|The Division Bell CD cover|
The album has received mixed reviews in the past, and was slated by ex-band member, Roger Waters at the time of it's release, although he's never mentioned it (or it's predecessor, A Momentary Lapse of Reason (1987)) since.
Work began on this album, rather slowly at the start of 1993, when David Gilmour that the band needed to make an album which sounded more like a "real Pink Floyd album..." and not simply a David Gilmour album with a Pink Floyd tag. A little known fact is that the late Richard Wright did not even perform on A Momentary Lapse of Reason, Gilmour (along with session musicians, including Jon Carin) performed the keyboard parts, the bass parts were handled by Gilmour and Guy Pratt. The Division Bell would be different. The album contains, for the first time since 1975's Wish You Were Here, music written by Wright ("Cluster One", "What Do You Want From Me", "Marooned", "Wearing the Inside Out" & "Keep Talking"). Another first since Wish You Were Here is a track about former band mate, Syd Barrett ("Poles Apart") with lyrics written by Gilmour, Nick Laird-Clowes (from The Dream Academy) and Gilmour's wife (then girlfriend) Polly Samson. Samson wrote a majority of the album's lyrics.
The album's overall theme is communication, or lack of it. "What Do You Want From Me" is about an argument between a couple who do not talk enough. Musically and lyrically it's very pleasing, another example of Floyd writing a song which the everyman can relate to.
"Poles Apart" is another song about Syd Barrett, Pink Floyd's 'lost genius', the following tour also showed images of Syd during the show, as well as the first performances of "Astronomy Domine" since the early '70s.
|Pink Floyd performing "One of These Days" in Philadelphia, 1994|
"Wearing the Inside Out" is a Rick Wright written track (with lyrics by Anthony Moore) and also features him on lead vocals (first time since "Time" from Dark Side of the Moon). It's a very sombre song, featuring the return of Dick Parry on saxophone (who plays sax on "Money", "Us and Them" and "Shine On You Crazy Diamond") and toured extensively with the Floyd. This song was never played on the '94 tour but did feature on Gilmour's 2006 On An Island tour. This was due to Rick not having the confidence to sing it live.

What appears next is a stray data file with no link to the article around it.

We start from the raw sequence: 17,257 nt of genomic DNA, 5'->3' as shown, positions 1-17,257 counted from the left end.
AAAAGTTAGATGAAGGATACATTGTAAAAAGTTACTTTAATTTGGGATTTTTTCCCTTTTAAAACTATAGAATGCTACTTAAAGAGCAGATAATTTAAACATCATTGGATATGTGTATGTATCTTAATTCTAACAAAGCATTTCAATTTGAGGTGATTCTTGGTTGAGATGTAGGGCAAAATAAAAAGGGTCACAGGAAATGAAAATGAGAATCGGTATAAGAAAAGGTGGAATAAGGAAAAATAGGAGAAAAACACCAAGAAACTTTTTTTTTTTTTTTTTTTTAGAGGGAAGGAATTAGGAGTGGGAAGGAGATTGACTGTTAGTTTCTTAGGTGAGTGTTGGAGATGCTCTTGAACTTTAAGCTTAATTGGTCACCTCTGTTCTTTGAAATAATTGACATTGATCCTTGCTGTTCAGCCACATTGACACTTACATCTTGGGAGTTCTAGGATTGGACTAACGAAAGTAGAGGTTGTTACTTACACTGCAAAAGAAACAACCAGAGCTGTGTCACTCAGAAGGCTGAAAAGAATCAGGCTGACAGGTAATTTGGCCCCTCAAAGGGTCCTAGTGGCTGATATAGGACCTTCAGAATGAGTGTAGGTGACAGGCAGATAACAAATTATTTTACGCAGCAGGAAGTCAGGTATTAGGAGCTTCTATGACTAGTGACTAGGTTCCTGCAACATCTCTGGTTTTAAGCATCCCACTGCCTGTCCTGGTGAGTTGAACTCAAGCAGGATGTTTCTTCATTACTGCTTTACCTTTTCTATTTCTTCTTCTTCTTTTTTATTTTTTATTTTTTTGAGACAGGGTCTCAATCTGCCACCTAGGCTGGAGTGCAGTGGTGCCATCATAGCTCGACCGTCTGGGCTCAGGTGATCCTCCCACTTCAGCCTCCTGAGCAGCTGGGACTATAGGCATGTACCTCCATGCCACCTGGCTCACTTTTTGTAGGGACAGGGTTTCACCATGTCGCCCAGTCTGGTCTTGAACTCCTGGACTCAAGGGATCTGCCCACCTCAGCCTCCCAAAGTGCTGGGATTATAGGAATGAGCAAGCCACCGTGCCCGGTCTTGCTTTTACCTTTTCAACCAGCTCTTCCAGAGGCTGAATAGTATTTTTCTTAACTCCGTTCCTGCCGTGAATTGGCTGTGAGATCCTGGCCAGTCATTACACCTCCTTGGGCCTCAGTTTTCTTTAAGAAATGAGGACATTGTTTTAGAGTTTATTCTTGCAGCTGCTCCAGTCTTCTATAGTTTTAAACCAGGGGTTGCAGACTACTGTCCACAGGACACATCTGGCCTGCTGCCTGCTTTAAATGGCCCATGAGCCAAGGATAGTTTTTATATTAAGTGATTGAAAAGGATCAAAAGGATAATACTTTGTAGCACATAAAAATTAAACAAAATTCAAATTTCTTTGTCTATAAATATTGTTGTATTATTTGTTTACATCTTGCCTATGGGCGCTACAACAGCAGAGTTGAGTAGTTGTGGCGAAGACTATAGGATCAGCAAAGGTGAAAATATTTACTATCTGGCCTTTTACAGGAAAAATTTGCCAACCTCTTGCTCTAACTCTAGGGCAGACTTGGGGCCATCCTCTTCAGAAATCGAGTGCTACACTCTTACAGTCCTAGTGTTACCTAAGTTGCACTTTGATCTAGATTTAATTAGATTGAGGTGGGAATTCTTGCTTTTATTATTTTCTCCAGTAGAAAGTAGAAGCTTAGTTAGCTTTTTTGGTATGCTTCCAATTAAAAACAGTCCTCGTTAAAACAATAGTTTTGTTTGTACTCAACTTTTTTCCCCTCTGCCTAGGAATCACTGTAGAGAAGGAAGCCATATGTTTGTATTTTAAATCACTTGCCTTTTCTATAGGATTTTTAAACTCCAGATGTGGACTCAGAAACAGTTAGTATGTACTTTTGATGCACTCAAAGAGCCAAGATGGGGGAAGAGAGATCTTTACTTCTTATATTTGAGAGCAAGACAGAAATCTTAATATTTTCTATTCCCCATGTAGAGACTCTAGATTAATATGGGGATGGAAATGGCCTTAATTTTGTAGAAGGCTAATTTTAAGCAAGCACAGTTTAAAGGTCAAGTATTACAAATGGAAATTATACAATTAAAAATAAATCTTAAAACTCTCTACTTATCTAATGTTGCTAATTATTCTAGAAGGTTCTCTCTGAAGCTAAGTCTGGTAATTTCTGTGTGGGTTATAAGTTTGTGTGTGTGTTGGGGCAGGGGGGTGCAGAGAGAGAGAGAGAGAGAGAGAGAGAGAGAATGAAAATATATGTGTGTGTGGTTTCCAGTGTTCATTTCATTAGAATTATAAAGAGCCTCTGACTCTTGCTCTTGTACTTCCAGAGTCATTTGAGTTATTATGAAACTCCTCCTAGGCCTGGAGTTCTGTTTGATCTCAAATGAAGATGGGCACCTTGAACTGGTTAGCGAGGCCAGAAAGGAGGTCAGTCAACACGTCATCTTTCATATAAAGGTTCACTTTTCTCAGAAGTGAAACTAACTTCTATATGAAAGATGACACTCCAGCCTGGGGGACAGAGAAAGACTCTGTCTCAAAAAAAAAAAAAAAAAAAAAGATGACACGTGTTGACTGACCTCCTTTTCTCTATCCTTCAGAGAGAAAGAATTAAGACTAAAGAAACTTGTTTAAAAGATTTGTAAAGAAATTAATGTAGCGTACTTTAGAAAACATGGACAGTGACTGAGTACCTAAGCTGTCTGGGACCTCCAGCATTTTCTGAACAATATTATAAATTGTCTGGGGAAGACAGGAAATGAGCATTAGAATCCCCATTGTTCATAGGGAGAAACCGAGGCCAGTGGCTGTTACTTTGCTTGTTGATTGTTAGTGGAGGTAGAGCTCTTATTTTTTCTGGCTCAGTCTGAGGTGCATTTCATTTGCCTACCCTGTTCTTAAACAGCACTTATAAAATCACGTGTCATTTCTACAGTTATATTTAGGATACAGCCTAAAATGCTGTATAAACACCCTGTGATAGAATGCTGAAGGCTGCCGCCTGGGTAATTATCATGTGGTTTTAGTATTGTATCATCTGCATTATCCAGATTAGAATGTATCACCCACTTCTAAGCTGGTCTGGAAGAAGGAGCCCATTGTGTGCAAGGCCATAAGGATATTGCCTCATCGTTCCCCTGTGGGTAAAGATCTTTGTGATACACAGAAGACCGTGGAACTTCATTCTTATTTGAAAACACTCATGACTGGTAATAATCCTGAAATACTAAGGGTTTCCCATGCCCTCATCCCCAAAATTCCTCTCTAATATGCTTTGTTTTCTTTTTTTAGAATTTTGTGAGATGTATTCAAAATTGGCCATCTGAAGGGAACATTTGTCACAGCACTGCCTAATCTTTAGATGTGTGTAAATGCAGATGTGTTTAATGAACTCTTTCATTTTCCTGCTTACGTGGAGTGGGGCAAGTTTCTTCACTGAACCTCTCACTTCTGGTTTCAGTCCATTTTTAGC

"Coming Back to Life" is the only song entirely written by Gilmour, and like "Sorrow" from the previous album, it stands out as being one of the album's best pieces, with some great guitar soloing, it was also a favourite on future Floyd and Gilmour shows.
"Take It Back", "Keep Talking" and "Lost for Words" are some of this album's lower points for me. "Take It Back" sounds a little too much like a U2 song for me, a little too 'pop' for Pink Floyd, though it worked well live (see the PULSE DVD). "Keep Talking" continues the communication theme and features some spoken phrases by Stephen Hawking, in all honesty I don't know if these phrases were picked from somewhere or if Hawking recorded them for the Floyd, I find this a little hard to believe, but you never know. I can't find any reliable info on this. "Lost for Words" let's itself down with the line "they tell me to please go fuck myself...", I've always believed that swearing isn't necessary in songs, especially with bands of Pink Floyd's calibre (and I know "fuck" appears in "Pigs (Three Different Ones)" from Animals too), but other than that it's a mediocre acoustic number which rarely got played on tour.
The album closes with "High Hopes", definitely the album's most liked track by Floyd fans, it's an electro-acoustic song, featuring some of Gilmour's finest music, it was played at every show on the Division Bell Tour and at nearly every gig that Gilmour has done since. It is also the longest track on the album, and features one of Gilmour's most notable solos.
All in all this is one of the better Pink Floyd albums, up there with Dark Side of the Moon, Wish You Were Here and The Wall. Whereas Waters purists will probably dislike the album, dismissing it as "not Pink Floyd" other, less closed minded people should enjoy it. It's varied sounds and textures as well as very well written lyrics by Samson make this album a delight to listen to.
If you like this album then I strongly recommend the PULSE album and DVD. The live releases from the 1994 Division Bell tour.
- Cluster One (5:58)
- What Do You Want from Me (4:21)
- Poles Apart (7:04)
- Marooned (5:29)
- A Great Day for Freedom (4:17)
- Wearing the Inside Out (6:49)
- Take it Back (6:12)
- Coming Back to Life (6:18)
- Keep Talking (6:11)
- Lost for Words (5:14)
- High Hopes (8:31)
"Poles Apart", "Marooned", "Coming Back to Life" and "High Hopes".
Title: The Division Bell
Genre: Progressive rock / soft rock
Release date: 28th March 1994
This album is available at Amazon and iTunes.